UC System Service Workers Strike; Administrators’ Salaries Questioned

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Drew McCarroll | Staff Photographer
Drew McCarroll | Staff Photographer
UC workers protest at the UCI Medical Center. Over 100 medical personnel did not cross the picket line.
University of California service workers announced plans of a strike in the hopes of increasing their wages July 2, after negotiations that began in August 2007 fell through.
Union representatives cite wages as low as $10 per hour. Despite UC officials offering a pay increase of as much as $12 per hour, 97.5 percent of service workers voted in favor of authorizing a strike.
Service workers perform such tasks as cleaning and disinfecting hospitals and dormitory rooms, providing cafeteria service to patients, and students and maintaining security on hospitals and campuses.
On July 10, higher gas prices and stagnant wages prompted service workers to set a date for their long-awaited strike. Set to start on July 14, the strike was limited to five days due to financial hardships suffered by service workers.
According to union representatives 96 percent of service workers are eligible for at least one of the following forms of public assistance: food stamps, The Women, Infants and Children Federal grant program, public housing subsidies and subsidized care.
“UC could settle this right now by ending poverty wages at UC,” said Carla Escobedo, a senior food service worker.
Although it may seem cut and dry for some, this issue is tangled up in a larger mess of budget cuts and administrative salary expenses, including California Governor Schwarzenegger’s drastic education budget cuts in January. The issue concerns a vast range of people, from service workers and executives to the student body and the public in general.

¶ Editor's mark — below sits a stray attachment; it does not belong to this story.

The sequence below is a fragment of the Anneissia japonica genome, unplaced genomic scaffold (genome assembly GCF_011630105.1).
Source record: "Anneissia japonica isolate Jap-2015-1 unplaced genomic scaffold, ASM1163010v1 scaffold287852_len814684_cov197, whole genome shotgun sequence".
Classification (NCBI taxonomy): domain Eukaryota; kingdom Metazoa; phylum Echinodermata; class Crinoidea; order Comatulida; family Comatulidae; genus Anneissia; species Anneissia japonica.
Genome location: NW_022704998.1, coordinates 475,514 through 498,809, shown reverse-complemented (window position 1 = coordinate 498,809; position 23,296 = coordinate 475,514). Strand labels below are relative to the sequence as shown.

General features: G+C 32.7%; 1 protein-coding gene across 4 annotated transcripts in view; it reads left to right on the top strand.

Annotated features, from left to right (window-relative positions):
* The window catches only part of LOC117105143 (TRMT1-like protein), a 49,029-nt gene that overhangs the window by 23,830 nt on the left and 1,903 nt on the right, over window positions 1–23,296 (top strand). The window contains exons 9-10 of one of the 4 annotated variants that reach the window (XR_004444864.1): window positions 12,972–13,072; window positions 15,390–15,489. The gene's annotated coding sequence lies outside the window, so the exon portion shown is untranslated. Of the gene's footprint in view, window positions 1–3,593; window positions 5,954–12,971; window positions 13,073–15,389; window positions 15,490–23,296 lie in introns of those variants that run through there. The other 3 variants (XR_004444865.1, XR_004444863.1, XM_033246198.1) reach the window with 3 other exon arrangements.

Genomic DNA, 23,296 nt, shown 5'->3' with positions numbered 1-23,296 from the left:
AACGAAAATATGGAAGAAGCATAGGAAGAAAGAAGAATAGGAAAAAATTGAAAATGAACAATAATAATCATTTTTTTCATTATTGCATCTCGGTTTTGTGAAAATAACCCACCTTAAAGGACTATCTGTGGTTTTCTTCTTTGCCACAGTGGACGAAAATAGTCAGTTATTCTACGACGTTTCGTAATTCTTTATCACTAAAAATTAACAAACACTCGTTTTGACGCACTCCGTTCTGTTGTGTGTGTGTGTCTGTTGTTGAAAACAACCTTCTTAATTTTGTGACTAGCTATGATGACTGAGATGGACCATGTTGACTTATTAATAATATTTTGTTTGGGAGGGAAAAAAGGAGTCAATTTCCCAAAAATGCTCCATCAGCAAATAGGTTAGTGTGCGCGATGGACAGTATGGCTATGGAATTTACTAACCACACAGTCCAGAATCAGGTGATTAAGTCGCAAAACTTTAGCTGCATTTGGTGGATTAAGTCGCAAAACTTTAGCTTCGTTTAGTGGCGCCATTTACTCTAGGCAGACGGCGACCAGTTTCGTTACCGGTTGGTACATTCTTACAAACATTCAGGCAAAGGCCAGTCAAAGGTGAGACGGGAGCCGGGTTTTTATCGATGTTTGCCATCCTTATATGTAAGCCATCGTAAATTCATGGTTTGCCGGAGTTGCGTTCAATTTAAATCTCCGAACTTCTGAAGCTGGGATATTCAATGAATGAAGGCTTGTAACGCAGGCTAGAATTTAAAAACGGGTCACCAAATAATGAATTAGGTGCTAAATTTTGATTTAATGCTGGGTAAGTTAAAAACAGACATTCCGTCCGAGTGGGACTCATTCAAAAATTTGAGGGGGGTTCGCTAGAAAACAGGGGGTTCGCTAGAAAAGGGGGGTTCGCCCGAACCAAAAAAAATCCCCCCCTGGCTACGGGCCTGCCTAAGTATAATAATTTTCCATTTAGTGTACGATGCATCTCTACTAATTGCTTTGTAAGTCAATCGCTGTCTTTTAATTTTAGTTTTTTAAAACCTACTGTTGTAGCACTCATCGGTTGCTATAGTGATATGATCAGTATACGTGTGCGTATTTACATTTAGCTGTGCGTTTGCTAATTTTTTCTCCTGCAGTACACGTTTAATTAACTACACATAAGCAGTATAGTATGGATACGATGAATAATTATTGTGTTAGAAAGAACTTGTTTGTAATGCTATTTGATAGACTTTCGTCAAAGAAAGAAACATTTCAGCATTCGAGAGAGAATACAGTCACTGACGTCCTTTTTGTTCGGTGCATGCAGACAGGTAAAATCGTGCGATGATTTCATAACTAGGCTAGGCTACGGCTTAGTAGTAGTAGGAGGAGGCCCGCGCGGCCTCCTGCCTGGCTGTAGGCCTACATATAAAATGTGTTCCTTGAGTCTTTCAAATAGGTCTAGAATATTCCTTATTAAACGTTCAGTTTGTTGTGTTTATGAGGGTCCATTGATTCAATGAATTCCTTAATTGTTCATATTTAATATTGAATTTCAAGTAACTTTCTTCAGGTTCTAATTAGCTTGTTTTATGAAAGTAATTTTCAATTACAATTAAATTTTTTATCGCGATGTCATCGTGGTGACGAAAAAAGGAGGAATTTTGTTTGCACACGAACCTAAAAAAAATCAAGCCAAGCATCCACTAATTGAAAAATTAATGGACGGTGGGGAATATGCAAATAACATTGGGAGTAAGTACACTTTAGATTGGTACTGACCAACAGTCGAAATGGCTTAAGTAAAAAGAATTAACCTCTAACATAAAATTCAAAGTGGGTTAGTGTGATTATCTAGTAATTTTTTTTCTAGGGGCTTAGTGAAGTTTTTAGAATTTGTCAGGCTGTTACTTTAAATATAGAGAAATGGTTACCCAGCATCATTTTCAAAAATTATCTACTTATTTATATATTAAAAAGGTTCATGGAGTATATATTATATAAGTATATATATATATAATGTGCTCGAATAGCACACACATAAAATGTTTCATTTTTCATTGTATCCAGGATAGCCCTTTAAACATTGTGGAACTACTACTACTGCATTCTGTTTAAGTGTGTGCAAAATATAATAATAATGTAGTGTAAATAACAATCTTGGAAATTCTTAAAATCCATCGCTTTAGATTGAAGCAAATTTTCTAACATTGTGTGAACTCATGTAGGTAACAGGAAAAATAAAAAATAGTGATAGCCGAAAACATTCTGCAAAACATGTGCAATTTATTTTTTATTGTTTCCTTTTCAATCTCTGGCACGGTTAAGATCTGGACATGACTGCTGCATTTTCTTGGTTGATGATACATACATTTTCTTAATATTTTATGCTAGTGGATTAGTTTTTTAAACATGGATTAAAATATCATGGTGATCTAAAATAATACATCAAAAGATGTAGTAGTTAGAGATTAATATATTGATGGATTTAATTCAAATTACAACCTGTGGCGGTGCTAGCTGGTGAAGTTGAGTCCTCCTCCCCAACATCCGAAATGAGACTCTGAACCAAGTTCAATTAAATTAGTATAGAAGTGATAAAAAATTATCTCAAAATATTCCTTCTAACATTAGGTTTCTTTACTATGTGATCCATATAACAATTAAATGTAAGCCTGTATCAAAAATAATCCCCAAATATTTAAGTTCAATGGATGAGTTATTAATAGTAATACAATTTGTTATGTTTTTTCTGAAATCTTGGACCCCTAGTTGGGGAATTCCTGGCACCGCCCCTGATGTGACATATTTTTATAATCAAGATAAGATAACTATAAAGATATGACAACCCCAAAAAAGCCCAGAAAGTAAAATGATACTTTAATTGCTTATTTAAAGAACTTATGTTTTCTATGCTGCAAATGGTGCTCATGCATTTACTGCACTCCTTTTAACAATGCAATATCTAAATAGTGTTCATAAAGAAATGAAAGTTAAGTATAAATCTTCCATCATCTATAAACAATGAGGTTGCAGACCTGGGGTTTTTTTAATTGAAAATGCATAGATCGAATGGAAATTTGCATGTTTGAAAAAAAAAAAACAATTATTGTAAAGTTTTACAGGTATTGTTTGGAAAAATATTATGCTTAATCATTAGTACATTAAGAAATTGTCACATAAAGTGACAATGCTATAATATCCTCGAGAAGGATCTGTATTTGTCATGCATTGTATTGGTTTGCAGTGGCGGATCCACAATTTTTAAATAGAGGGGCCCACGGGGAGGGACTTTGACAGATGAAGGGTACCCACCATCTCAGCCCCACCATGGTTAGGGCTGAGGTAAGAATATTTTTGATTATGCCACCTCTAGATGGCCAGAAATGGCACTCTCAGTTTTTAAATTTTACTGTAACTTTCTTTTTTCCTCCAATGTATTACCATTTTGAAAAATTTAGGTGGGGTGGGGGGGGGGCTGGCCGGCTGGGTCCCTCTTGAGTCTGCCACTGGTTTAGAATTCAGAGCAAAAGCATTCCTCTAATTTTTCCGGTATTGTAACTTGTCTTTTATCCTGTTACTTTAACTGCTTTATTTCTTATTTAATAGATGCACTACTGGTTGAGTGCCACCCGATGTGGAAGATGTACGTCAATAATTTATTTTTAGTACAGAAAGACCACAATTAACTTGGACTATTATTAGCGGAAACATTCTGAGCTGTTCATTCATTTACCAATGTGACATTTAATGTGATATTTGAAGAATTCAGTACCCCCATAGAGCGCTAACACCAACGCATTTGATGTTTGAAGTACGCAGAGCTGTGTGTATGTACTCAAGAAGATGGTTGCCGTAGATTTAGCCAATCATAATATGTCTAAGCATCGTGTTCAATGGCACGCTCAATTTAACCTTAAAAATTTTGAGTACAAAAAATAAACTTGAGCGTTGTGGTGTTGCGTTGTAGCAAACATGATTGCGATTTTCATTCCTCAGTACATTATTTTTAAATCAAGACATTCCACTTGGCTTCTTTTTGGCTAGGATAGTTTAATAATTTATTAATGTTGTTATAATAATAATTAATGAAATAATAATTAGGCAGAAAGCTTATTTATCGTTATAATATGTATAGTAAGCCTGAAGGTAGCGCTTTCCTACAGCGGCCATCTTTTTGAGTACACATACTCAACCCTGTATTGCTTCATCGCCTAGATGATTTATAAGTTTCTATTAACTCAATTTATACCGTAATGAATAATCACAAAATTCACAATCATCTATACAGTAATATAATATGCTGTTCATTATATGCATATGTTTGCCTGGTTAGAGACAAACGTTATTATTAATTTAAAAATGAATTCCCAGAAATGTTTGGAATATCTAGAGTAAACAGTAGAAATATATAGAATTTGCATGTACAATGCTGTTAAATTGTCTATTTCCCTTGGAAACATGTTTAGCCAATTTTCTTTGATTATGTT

As UC schools rise in stature, competition for talent becomes increasingly fierce. In order to maintain status as a top-tier university, UC schools must attract highly distinguished scholars. Thus, wage choice is, for the most part, in the hands of leading scholars in every field of study.
In 2006, regents approved a new salary system comparing UC compensation with two dozen mostly private universities, including Harvard University, Stanford University and the Massachusetts Institute of Technology. Using this system, UC administrators are underpaid across the board. For example, Washington University Chancellor Mark Wrighton makes over $600,000 per year while UC Los Angeles Chancellor Gene Block makes just over $200,000.
Although UC schools have long sought to parallel their services with private universities, private universities receive much larger donations and have no restrictions on spending. Public education revenue is monitored much more closely than private funding.
In October 2007, Senator Leland Yee proposed and passed Senate Bill 190, The Higher Education Governance Accountability Act, which requires transparency in spending by the University of California and California State University systems. Yee argues that the heart of the problem in spending public money is not necessarily the amount of compensation for individuals, but the lack of information provided to the public regarding the exact distribution of funds.
A delicate balance must be struck between attracting talent, allocating funds to other departments and informing the public of any changes made to the system.
Yee authored several other bills in 2007, including Senate Bill 1696, which prohibits a state or local agency from allowing an outside entity to control the disclosure of information that is otherwise subject to the state’s Public Records Act. Although the law provides greater access to government documents in general, it will also serve to increase transparency at the University of California.
“The public deserves to see how their tax dollars are being spent and should not be prevented access to contracts, audits, reviews or reports of government agencies,” Yee said. “Simply entering into a confidentiality agreement with a third party will no longer be an excuse to not disclose information and avoid scrutiny and accountability.”
The California Nurses Association staged a protest on June 29 in retaliation for the suspension of four UCI Medical Center nurses who spoke in favor of the strike. At a campus architecturally built to eliminate the effectiveness of public protest, this can hardly come as a surprise.

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